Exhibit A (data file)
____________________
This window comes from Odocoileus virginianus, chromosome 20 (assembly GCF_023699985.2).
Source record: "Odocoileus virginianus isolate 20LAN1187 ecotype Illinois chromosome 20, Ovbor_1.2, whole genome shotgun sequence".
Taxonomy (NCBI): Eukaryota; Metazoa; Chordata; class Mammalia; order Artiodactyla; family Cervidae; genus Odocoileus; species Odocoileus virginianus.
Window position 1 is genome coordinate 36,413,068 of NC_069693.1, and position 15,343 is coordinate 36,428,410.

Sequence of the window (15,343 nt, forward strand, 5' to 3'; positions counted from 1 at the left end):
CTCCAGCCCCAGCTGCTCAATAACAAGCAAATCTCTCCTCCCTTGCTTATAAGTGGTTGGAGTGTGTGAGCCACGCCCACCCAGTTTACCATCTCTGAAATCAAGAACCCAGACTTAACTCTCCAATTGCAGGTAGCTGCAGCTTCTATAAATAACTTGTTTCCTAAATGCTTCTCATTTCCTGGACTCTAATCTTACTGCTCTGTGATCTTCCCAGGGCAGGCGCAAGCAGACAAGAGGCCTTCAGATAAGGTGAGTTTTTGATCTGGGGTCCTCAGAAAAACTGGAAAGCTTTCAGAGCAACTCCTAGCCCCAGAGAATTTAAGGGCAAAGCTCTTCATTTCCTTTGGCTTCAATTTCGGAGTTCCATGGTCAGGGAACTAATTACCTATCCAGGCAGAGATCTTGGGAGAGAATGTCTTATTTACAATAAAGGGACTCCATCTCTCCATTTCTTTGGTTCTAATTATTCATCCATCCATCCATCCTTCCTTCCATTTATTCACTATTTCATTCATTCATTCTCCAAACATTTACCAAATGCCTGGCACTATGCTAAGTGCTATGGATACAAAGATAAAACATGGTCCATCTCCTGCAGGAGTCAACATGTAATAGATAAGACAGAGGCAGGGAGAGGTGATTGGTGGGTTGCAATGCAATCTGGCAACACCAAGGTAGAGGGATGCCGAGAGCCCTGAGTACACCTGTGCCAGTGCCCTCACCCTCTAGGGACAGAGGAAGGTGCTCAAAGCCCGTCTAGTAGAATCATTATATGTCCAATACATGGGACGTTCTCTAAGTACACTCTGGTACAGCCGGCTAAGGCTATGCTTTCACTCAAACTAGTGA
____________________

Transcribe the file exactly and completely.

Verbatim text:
This window comes from Odocoileus virginianus, chromosome 20 (assembly GCF_023699985.2).
Source record: "Odocoileus virginianus isolate 20LAN1187 ecotype Illinois chromosome 20, Ovbor_1.2, whole genome shotgun sequence".
Taxonomy (NCBI): Eukaryota; Metazoa; Chordata; class Mammalia; order Artiodactyla; family Cervidae; genus Odocoileus; species Odocoileus virginianus.
Window position 1 is genome coordinate 36,413,068 of NC_069693.1, and position 15,343 is coordinate 36,428,410.

Sequence of the window (15,343 nt, forward strand, 5' to 3'; positions counted from 1 at the left end):
CTCCAGCCCCAGCTGCTCAATAACAAGCAAATCTCTCCTCCCTTGCTTATAAGTGGTTGGAGTGTGTGAGCCACGCCCACCCAGTTTACCATCTCTGAAATCAAGAACCCAGACTTAACTCTCCAATTGCAGGTAGCTGCAGCTTCTATAAATAACTTGTTTCCTAAATGCTTCTCATTTCCTGGACTCTAATCTTACTGCTCTGTGATCTTCCCAGGGCAGGCGCAAGCAGACAAGAGGCCTTCAGATAAGGTGAGTTTTTGATCTGGGGTCCTCAGAAAAACTGGAAAGCTTTCAGAGCAACTCCTAGCCCCAGAGAATTTAAGGGCAAAGCTCTTCATTTCCTTTGGCTTCAATTTCGGAGTTCCATGGTCAGGGAACTAATTACCTATCCAGGCAGAGATCTTGGGAGAGAATGTCTTATTTACAATAAAGGGACTCCATCTCTCCATTTCTTTGGTTCTAATTATTCATCCATCCATCCATCCTTCCTTCCATTTATTCACTATTTCATTCATTCATTCTCCAAACATTTACCAAATGCCTGGCACTATGCTAAGTGCTATGGATACAAAGATAAAACATGGTCCATCTCCTGCAGGAGTCAACATGTAATAGATAAGACAGAGGCAGGGAGAGGTGATTGGTGGGTTGCAATGCAATCTGGCAACACCAAGGTAGAGGGATGCCGAGAGCCCTGAGTACACCTGTGCCAGTGCCCTCACCCTCTAGGGACAGAGGAAGGTGCTCAAAGCCCGTCTAGTAGAATCATTATATGTCCAATACATGGGACGTTCTCTAAGTACACTCTGGTACAGCCGGCTAAGGCTATGCTTTCACTCAAACTAGTGA